If I have a CIF that is P1, is there a (preferably free) code that can map the structure to some user-specified space group? I know that there are ways to do similar things with molecular systems. For instance, ChemCraft has an option to detect the nearest point group and then apply it to the molecule. I'd like to do the same for a crystalline structure given a space group.

  • $\begingroup$ Do you mean, identifying underlying symmetry of the crystal? $\endgroup$
    – Thomas
    Commented May 2, 2020 at 2:17
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    $\begingroup$ I primarily mean updating the atomic positions to fit a given space group. While it'd be nice if the code can detect the closest symmetry, that is not a requirement. For instance, let's say you have a DFT-optimized structure. It'll probably have no symmetry unless the tolerances to detect the symmetry are somewhat loose. Are there codes that could map the structure to match a given symmetry? $\endgroup$ Commented May 2, 2020 at 2:21
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    $\begingroup$ As an aside, I know this can be done in Materials Studio, but that's paid software. For context to my question, my machine with Materials Studio is in lab, which I can't access because of the global pandemic, so I'm looking for an alternative... $\endgroup$ Commented May 2, 2020 at 2:24

3 Answers 3


While there are undoubtedly other programs that do this, it's fairly easy to do in Avogadro.

  • I start with a calculation on hexagonal SiC. As mentioned, it starts as $P_1$:

triclinic setting of a non-ideal SiC unit cell

  • Go to Crystallography -> Space Group -> Perceive Space Group

Avogadro menu item for Perceive Space Group...

  • The unit cell should update, including symmetrization if needed

enter image description here

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    $\begingroup$ Beautiful, thank you! I admit... I am feeling quite silly that I didn't realize this! I'll keep the question unanswered for now so others feel inclined to comment too. $\endgroup$ Commented May 2, 2020 at 4:05
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    $\begingroup$ It's a fairly common task - I don't know other materials builders well, but I suspect others can do this. $\endgroup$ Commented May 2, 2020 at 4:11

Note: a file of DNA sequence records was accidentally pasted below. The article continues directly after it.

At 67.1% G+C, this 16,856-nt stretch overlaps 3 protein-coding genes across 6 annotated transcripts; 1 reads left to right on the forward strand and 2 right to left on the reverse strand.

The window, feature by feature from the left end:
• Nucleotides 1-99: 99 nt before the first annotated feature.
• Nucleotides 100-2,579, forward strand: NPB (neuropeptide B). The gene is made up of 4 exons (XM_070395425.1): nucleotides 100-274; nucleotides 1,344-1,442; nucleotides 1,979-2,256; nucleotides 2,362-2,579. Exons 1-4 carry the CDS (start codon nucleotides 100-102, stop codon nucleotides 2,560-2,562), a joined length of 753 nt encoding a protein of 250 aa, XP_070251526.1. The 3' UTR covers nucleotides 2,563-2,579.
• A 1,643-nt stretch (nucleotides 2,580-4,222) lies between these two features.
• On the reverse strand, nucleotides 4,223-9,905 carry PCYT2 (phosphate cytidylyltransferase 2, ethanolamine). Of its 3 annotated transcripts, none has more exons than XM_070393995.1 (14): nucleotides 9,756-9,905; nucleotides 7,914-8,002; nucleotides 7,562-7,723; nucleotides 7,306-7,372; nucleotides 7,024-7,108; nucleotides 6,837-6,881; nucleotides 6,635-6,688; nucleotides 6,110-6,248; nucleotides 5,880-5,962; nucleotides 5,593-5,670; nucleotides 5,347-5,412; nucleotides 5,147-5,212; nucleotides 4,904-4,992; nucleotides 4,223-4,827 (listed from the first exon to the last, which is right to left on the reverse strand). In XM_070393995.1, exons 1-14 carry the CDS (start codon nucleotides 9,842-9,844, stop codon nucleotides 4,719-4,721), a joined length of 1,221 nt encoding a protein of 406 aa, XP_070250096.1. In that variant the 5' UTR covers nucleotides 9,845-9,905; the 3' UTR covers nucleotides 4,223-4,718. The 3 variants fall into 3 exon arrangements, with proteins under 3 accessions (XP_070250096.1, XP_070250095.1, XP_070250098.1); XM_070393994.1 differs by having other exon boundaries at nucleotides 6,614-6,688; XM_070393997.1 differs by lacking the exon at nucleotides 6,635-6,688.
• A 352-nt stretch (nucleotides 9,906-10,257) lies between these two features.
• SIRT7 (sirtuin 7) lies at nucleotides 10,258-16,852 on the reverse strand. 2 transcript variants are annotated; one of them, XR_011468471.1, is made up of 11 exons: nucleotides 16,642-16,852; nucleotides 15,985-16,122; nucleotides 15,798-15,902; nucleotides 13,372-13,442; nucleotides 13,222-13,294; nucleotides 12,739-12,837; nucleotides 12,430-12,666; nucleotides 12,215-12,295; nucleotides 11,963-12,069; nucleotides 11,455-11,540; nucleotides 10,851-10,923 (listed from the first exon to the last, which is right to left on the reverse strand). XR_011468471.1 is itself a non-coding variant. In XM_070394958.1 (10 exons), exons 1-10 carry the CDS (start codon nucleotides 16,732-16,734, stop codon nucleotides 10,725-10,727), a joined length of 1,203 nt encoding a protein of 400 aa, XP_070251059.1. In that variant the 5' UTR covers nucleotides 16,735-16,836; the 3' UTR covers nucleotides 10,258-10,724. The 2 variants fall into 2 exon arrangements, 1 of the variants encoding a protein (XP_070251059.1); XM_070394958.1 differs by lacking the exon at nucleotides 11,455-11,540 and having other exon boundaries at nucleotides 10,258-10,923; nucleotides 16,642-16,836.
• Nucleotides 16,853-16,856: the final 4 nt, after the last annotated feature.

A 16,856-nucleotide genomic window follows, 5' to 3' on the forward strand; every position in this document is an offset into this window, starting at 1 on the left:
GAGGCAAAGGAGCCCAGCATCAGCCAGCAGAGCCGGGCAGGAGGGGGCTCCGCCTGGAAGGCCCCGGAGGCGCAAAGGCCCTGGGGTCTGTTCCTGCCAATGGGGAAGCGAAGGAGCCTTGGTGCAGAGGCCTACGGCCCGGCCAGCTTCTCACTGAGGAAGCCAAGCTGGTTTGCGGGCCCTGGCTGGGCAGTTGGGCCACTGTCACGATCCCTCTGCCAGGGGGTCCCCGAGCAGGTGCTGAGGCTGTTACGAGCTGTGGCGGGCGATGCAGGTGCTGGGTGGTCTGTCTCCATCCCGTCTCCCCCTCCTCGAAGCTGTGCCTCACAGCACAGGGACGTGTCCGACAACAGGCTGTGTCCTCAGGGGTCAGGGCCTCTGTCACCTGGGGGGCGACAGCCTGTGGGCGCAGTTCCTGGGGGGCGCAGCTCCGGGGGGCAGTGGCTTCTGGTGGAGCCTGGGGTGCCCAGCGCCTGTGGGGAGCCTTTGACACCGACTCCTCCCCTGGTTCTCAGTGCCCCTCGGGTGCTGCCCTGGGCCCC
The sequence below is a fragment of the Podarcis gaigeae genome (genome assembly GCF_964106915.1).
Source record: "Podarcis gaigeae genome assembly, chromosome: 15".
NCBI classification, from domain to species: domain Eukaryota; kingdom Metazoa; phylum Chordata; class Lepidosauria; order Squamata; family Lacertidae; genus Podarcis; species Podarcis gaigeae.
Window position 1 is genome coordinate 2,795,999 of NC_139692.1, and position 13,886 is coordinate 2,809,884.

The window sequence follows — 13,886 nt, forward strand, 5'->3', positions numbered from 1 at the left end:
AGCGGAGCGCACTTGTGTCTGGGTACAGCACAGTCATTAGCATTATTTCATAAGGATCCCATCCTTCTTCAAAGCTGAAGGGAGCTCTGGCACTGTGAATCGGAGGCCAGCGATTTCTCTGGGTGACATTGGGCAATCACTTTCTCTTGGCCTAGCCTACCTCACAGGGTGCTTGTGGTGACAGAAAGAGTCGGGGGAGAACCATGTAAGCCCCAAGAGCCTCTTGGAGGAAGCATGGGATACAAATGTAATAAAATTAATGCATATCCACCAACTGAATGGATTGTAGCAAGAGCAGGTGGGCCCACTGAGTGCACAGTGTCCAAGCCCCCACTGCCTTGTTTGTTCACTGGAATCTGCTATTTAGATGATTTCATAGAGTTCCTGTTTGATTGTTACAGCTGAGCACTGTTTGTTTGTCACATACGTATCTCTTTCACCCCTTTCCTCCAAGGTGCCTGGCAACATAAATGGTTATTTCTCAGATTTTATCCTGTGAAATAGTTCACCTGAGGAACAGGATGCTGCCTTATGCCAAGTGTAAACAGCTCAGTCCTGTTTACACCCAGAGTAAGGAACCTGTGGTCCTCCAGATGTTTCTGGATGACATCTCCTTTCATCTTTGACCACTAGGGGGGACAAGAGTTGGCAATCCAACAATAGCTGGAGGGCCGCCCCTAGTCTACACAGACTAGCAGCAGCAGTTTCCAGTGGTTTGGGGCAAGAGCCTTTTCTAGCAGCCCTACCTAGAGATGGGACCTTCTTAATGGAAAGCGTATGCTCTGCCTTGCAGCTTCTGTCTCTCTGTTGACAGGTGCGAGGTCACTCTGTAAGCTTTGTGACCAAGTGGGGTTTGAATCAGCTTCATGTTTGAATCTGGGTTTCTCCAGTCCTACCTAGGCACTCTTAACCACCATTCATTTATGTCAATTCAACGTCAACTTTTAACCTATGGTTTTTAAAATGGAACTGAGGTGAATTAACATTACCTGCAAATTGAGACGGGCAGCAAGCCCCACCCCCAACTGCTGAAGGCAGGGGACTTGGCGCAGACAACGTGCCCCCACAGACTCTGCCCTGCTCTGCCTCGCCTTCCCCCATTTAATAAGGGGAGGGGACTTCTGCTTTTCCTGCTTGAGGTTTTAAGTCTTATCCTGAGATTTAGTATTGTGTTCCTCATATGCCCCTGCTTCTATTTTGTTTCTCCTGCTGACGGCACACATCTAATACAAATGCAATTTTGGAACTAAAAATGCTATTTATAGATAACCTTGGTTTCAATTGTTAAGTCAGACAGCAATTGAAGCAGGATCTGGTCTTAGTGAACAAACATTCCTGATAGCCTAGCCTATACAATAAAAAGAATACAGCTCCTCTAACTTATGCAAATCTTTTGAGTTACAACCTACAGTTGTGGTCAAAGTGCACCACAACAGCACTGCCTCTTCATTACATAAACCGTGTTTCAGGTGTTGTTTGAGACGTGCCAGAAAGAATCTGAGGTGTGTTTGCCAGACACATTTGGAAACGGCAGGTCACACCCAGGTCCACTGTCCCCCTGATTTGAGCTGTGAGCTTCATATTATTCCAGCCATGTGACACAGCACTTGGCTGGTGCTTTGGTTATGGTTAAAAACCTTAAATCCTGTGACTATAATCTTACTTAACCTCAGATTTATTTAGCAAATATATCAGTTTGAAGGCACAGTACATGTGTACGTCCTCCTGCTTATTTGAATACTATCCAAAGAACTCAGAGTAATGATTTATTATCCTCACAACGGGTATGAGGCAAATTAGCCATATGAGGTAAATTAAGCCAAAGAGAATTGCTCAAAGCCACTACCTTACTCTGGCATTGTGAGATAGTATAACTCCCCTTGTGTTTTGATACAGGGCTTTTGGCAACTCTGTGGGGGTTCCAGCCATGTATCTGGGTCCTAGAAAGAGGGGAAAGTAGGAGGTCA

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    $\begingroup$ Since I was curious, just for completeness: like ASE below, avogadro actually also uses spglib to achieve this, specifically spg_get_dataset $\endgroup$ Commented Jul 5, 2021 at 22:58

This can be done using PyMOL (which, while not free for general use, does have a free student license) via the set_symmetry argument, as documented here. This allows for a user-specified spacegroup and will update the CIF to match.

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    $\begingroup$ PyMOL also has Open Source version, which is free for all users and has set_symmetry. $\endgroup$
    – marcin
    Commented May 5, 2020 at 17:03

This is possible via ASE as well. There are modules which can handle space groups via spglib. I will focus on an application that hasn't been discussed yet.

ASE has an advantage that you can enforce symmetry during an optimization of cell size / positions. Here is an example that can be run with GPAW which will load a geometry (POSCAR) and optimize the cell size and shape while keeping the original symmetry.

from ase.io import read
from ase.optimize.bfgs import BFGS
from ase.constraints import UnitCellFilter
from ase.spacegroup.symmetrize import FixSymmetry
from gpaw import GPAW, PW

atoms = read("POSCAR")

si.calc = GPAW(xc='PBE',
               mode=PW(400, dedecut='estimate'),
               kpts=(4, 4, 4),

uf = UnitCellFilter(si)
relax = BFGS(uf)

The full trajectory will be contained in stress.txt. Other calculators that ASE supports can be used by simply changing the GPAW based lines to another calculator. It will need to implement a stress tensor though, so this restricts use somewhat. For example, GPAW does not support stress tensor calculations in FD or LCAO modes currently.


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